The coronavirus pandemic has changed the way millions of Americans live and work — and some of it for the better.
For many, the commute to and from the office each day took away from time better spent on other matters. Now that employees are working from home, they’re gaining back those valuable hours spent in the car or train. Research shows they’ve been spending it with family, sleeping more, and focusing on hobbies — all great for your overall wellness.
Here’s another option for that “extra” time that also can have a big impact on your health: your annual benefits enrollment.
It’s a task far too many working Americans rush through. A recent Colonial Life study of 1,200 U.S. consumers* showed 73% of respondents spend less than an hour and 41% invest less than 30 minutes considering their benefits at enrollment time.
“If this year has taught us anything, it’s the importance of our health and the value in taking every opportunity to protect it,” said Richard Shaffer, senior vice president of field and market development at Unum. “As we head into enrollment season this fall, workers across the country need to take time to ensure they’re protecting their families, finances and futures against unexpected events.”
Surprisingly, those who are the least confident in their knowledge of benefits available are most likely to rush through the enrollment process. Nearly 90% of consumers who reported not understanding their benefits “at all” said they plan to spend less than an hour on enrollment this year.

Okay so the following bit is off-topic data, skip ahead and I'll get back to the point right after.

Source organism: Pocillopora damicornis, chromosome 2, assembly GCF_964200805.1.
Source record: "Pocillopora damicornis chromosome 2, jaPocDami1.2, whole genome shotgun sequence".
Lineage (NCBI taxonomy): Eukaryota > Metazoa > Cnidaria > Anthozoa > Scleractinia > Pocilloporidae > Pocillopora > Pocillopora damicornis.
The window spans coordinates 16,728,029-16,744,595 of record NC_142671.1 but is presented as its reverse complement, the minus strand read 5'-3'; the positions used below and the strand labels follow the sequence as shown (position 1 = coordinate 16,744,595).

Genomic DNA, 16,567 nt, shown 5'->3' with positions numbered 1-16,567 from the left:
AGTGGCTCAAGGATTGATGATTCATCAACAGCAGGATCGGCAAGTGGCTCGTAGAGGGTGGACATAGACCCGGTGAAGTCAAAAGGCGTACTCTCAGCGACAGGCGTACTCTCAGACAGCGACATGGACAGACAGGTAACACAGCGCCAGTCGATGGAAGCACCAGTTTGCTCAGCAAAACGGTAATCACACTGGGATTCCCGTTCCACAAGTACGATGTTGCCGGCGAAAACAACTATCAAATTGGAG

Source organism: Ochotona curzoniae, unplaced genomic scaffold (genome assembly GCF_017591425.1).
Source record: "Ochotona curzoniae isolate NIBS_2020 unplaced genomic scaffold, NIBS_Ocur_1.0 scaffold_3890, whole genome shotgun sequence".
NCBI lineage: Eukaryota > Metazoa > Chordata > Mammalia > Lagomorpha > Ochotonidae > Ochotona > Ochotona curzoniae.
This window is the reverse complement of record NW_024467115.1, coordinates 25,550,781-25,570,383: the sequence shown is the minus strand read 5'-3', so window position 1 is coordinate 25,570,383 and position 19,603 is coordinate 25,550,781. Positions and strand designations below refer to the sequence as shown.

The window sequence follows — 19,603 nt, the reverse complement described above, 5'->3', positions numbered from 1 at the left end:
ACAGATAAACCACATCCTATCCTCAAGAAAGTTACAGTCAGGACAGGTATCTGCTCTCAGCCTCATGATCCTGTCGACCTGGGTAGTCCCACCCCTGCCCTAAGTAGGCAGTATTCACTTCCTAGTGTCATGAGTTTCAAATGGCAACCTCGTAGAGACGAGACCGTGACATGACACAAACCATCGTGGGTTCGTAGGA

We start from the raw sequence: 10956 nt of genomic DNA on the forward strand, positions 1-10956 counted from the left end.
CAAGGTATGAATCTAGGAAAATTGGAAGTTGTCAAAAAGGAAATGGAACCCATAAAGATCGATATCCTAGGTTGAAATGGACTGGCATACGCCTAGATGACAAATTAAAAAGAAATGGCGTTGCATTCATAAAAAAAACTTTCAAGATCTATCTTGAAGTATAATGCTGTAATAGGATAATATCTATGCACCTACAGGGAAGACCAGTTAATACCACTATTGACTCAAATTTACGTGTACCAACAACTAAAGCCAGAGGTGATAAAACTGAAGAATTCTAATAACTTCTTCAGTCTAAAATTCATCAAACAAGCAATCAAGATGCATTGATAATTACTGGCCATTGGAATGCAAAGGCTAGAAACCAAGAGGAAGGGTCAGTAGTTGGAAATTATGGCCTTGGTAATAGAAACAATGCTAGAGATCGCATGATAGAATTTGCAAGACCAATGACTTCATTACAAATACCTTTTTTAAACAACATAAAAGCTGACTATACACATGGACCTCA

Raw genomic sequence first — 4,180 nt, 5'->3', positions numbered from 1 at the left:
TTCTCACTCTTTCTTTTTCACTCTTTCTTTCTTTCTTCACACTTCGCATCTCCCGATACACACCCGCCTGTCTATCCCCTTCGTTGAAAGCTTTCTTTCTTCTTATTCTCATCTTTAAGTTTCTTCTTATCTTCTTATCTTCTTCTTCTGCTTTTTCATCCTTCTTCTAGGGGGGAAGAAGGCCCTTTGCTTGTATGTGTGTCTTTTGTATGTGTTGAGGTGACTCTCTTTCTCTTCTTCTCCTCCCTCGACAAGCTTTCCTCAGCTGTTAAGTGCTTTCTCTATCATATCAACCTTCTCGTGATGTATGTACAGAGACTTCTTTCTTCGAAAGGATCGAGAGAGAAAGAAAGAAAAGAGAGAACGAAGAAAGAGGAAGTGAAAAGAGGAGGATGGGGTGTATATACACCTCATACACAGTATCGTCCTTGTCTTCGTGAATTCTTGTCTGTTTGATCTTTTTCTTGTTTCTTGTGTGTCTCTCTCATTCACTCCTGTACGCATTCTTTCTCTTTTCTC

“Especially in today’s environment, offering benefits isn’t enough,” Shaffer said. “To make the investment pay off, employers must ensure employees take the time to understand, value and participate in the benefits enrollment process.”
Before deploying a strategy, consider an employee survey to discover how employees prefer to learn more about their benefits options. This feedback will help determine which tools to use. Some options include:
- Recasting your benefits fair as a virtual event
- Using your employee intranet or portal
- Hosting webinars
- Mailing printed educational materials home
- Using texts and email invites to inform employees about enrollment
- Offering one-to-one support, online or on the phone
This pandemic has created a unique workplace environment that will have millions of Americans still working from home for the foreseeable future, so effective benefits communication is more challenging than ever. Business and human resources leaders must make sure they’re providing the support and opportunities for their employees to learn basic information and ask questions — even in a virtual environment.